You're going to want to try another alcoholic drink because, in the near future, beer might not be an option. A new study indicates that rampant climate change will have catastrophic effects on our beer supply.

The study, conducted by a team of academic researchers and published in Nature Plants, shows that there's guaranteed to be a beer shortage due to troubling climate prediction models. Drought and extreme heat wrought by climate change will wreak havoc on barley crops because the plant is extremely sensitive to heat. 

This new study is part of an extensive body of new research on the effects of climate change on agricultural goods and so-called "luxury essentials". Using projections, the study is trying to "assess future sudden changes in barley production and subsequent changes in beer consumption across the world in years when extreme drought and heat occur".

Other than water, beer is by and large the world's most popular beverage by volume consumed. In 2017, the world consumed 186.72 million kiloliters of beer - roughly 295 billion 633ml cans. 

Canada is one of the top beer drinking and beer producing countries in the world and if the study's projections come to pass, Canadians will be faced with huge price increases. Those future price increases will be felt the hardest in Quebec. 

It's estimated that overall beer prices in Canada will increase by at least $4.35 in the worst possible scenario. While the study doesn't focus on Quebec, we can make a few educated predictions.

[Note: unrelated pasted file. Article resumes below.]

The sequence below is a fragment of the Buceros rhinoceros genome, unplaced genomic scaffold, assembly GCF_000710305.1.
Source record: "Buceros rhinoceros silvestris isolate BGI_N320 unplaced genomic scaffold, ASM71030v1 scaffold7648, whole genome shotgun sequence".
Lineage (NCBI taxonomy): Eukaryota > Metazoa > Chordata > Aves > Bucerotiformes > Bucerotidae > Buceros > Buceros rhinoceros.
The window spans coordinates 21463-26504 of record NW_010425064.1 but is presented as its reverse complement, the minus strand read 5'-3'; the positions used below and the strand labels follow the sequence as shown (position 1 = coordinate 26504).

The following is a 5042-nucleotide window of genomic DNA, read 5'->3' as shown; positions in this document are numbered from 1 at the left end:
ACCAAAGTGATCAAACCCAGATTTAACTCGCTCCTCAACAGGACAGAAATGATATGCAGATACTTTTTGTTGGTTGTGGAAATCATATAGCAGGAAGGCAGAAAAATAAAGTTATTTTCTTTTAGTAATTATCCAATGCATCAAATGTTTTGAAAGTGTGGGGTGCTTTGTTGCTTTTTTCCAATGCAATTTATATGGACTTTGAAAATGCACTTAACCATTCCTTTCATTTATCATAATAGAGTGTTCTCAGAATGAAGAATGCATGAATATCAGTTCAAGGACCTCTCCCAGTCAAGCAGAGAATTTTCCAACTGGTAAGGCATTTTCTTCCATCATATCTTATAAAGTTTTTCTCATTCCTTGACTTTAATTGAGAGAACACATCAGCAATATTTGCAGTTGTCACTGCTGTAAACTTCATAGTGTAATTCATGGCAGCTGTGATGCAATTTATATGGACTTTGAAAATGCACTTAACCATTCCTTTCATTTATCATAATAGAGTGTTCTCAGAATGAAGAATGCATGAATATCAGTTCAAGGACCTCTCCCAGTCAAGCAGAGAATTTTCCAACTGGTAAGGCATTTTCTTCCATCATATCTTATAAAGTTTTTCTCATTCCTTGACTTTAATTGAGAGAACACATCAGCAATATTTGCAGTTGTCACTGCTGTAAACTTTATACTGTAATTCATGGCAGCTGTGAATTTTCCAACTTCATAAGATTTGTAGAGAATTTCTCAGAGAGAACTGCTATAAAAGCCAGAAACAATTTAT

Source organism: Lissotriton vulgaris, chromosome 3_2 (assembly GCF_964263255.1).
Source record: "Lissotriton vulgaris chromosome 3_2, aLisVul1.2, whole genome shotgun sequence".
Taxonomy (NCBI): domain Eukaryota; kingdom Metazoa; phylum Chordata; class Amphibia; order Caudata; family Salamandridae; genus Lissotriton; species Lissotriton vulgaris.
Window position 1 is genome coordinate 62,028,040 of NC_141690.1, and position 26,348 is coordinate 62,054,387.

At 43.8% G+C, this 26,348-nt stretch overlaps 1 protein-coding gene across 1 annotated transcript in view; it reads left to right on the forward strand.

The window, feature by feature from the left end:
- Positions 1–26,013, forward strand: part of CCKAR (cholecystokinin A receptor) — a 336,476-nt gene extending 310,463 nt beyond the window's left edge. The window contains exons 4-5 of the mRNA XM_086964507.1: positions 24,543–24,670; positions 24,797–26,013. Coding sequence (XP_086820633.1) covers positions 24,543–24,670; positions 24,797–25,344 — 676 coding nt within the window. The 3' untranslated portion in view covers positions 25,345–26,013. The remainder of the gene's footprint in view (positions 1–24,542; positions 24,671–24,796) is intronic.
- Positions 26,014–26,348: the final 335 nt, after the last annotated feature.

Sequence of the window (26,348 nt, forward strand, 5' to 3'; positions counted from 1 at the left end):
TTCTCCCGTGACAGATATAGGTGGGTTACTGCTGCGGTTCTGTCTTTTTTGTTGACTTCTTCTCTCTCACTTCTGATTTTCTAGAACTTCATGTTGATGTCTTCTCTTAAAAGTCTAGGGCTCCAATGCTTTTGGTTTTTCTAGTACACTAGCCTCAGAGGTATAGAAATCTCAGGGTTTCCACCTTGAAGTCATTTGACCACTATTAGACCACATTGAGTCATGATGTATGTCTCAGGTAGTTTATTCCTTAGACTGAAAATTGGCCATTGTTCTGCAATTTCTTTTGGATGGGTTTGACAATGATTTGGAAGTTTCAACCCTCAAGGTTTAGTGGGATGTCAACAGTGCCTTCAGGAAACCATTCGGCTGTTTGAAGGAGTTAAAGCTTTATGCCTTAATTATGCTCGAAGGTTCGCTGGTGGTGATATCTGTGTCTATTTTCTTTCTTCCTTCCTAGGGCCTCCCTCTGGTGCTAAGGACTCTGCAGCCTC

Let's use 'Labatt Blue' as our example. According to Dep-Quebeca two-four of Labatt costs $30.99 at a grocery store. Factoring taxes, the total price ends up being $35.63. 

In the worst-case scenario, as projected by the study, will raise the base price to $34.35 (let's call it $34.99). You're gonna end up paying a total of $40.23. That's a price difference of $4.60.


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The study projects what they call "extreme events" (warming from 3°C to 8°C) will have destructive effects on beer production. Smaller countries will feel this effect the most. According to their model, the most affected country seems to be Ireland. 

As they used a "single crop model", the study does admittedly have some limitations. Considering that prices and crop production were evaluated based on climate projections, things might not be so dire. Or, they might be even worse than projections.

Crucially, this doesn't mean that you should go out and drink all the beer before it disappears. The study used projections from 2010 all the way to the year 2099, so don't worry...yet. 

I know I threw a lot of numbers at you before, but it's important to visualize how unchecked climate change will affect our wallets. Remember, even though you're not feeling it now, you will eventually. 

Climate change is everywhere. It's the reason we've seen a record number of heatwaves this year. If governments don't get the acts together, it'll only get worse. 

Buckle up, world. The climate is changing.

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